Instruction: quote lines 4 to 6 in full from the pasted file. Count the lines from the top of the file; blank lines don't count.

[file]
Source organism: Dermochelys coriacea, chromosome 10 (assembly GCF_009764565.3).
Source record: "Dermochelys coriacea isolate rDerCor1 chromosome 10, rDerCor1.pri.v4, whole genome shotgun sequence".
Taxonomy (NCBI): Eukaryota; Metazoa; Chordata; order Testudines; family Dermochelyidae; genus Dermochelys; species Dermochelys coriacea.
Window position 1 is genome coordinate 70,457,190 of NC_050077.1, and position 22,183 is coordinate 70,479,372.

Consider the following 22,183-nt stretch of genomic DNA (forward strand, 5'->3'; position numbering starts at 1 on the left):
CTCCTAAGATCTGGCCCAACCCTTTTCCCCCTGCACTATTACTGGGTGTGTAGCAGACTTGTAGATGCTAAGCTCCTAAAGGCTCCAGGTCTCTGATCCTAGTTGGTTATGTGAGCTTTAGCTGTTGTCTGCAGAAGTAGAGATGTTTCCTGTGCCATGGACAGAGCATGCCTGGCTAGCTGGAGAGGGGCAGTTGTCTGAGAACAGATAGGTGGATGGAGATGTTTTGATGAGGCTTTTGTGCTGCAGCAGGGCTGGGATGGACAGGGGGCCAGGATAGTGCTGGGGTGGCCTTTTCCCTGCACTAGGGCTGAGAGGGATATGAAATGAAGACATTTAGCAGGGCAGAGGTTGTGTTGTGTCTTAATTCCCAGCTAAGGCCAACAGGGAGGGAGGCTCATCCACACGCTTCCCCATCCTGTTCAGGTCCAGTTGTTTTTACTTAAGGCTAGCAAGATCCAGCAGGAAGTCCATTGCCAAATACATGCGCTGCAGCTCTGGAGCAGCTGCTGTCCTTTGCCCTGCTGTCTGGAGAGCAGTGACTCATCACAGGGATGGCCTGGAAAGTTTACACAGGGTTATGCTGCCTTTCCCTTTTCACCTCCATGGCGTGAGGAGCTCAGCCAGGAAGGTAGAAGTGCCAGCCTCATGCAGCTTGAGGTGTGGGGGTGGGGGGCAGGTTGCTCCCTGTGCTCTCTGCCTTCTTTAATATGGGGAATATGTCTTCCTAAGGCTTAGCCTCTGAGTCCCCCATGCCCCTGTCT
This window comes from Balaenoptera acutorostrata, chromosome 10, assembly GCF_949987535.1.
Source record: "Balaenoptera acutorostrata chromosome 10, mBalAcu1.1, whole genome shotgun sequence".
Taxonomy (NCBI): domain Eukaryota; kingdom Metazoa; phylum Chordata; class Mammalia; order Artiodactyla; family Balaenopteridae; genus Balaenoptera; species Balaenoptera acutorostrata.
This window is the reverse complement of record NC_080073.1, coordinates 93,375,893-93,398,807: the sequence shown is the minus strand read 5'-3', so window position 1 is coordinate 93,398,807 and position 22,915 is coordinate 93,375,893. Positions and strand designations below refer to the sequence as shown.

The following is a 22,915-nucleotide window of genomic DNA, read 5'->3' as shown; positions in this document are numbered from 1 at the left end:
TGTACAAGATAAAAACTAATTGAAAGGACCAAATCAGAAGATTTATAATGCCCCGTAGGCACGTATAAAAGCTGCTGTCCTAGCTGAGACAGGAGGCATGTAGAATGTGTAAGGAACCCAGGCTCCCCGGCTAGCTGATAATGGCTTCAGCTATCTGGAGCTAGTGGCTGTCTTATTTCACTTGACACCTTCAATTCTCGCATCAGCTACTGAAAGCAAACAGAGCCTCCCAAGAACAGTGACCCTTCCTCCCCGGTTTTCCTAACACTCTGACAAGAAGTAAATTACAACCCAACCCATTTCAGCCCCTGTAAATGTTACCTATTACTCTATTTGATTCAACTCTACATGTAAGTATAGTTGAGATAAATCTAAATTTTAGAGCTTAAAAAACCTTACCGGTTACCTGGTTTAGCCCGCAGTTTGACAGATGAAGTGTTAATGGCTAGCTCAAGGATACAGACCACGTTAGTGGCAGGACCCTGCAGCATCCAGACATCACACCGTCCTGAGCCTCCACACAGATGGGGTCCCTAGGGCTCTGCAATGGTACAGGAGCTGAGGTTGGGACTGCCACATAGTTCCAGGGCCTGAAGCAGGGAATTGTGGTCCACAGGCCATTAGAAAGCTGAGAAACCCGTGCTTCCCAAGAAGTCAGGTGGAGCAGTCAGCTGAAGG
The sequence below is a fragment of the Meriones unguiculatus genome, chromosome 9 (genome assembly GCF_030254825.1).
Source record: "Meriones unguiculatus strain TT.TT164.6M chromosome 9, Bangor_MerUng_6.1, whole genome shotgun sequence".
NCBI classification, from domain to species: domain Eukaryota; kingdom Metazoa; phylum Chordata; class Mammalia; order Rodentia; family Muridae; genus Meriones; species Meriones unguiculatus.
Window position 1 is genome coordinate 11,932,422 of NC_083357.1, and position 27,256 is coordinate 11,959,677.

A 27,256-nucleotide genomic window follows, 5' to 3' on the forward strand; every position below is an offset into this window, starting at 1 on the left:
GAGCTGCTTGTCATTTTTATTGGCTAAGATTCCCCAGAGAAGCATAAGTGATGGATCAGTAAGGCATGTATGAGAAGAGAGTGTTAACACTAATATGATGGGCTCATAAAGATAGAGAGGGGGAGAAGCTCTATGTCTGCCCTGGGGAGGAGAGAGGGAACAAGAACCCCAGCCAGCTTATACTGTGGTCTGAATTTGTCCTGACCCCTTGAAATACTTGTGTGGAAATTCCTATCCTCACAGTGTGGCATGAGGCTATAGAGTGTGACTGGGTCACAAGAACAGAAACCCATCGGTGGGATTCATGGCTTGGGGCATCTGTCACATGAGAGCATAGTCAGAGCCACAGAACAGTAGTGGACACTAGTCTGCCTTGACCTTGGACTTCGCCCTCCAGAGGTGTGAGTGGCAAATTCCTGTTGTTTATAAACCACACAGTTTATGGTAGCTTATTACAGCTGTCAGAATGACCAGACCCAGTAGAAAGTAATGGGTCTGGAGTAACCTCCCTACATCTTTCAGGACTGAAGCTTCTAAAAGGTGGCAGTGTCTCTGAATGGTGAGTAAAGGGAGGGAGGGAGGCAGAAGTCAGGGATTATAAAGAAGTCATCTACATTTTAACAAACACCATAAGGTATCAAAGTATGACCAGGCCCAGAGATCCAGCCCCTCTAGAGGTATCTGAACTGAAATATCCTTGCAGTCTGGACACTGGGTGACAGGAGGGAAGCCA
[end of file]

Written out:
Window position 1 is genome coordinate 70,457,190 of NC_050077.1, and position 22,183 is coordinate 70,479,372.

Consider the following 22,183-nt stretch of genomic DNA (forward strand, 5'->3'; position numbering starts at 1 on the left):
CTCCTAAGATCTGGCCCAACCCTTTTCCCCCTGCACTATTACTGGGTGTGTAGCAGACTTGTAGATGCTAAGCTCCTAAAGGCTCCAGGTCTCTGATCCTAGTTGGTTATGTGAGCTTTAGCTGTTGTCTGCAGAAGTAGAGATGTTTCCTGTGCCATGGACAGAGCATGCCTGGCTAGCTGGAGAGGGGCAGTTGTCTGAGAACAGATAGGTGGATGGAGATGTTTTGATGAGGCTTTTGTGCTGCAGCAGGGCTGGGATGGACAGGGGGCCAGGATAGTGCTGGGGTGGCCTTTTCCCTGCACTAGGGCTGAGAGGGATATGAAATGAAGACATTTAGCAGGGCAGAGGTTGTGTTGTGTCTTAATTCCCAGCTAAGGCCAACAGGGAGGGAGGCTCATCCACACGCTTCCCCATCCTGTTCAGGTCCAGTTGTTTTTACTTAAGGCTAGCAAGATCCAGCAGGAAGTCCATTGCCAAATACATGCGCTGCAGCTCTGGAGCAGCTGCTGTCCTTTGCCCTGCTGTCTGGAGAGCAGTGACTCATCACAGGGATGGCCTGGAAAGTTTACACAGGGTTATGCTGCCTTTCCCTTTTCACCTCCATGGCGTGAGGAGCTCAGCCAGGAAGGTAGAAGTGCCAGCCTCATGCAGCTTGAGGTGTGGGGGTGGGGGGCAGGTTGCTCCCTGTGCTCTCTGCCTTCTTTAATATGGGGAATATGTCTTCCTAAGGCTTAGCCTCTGAGTCCCCCATGCCCCTGTCT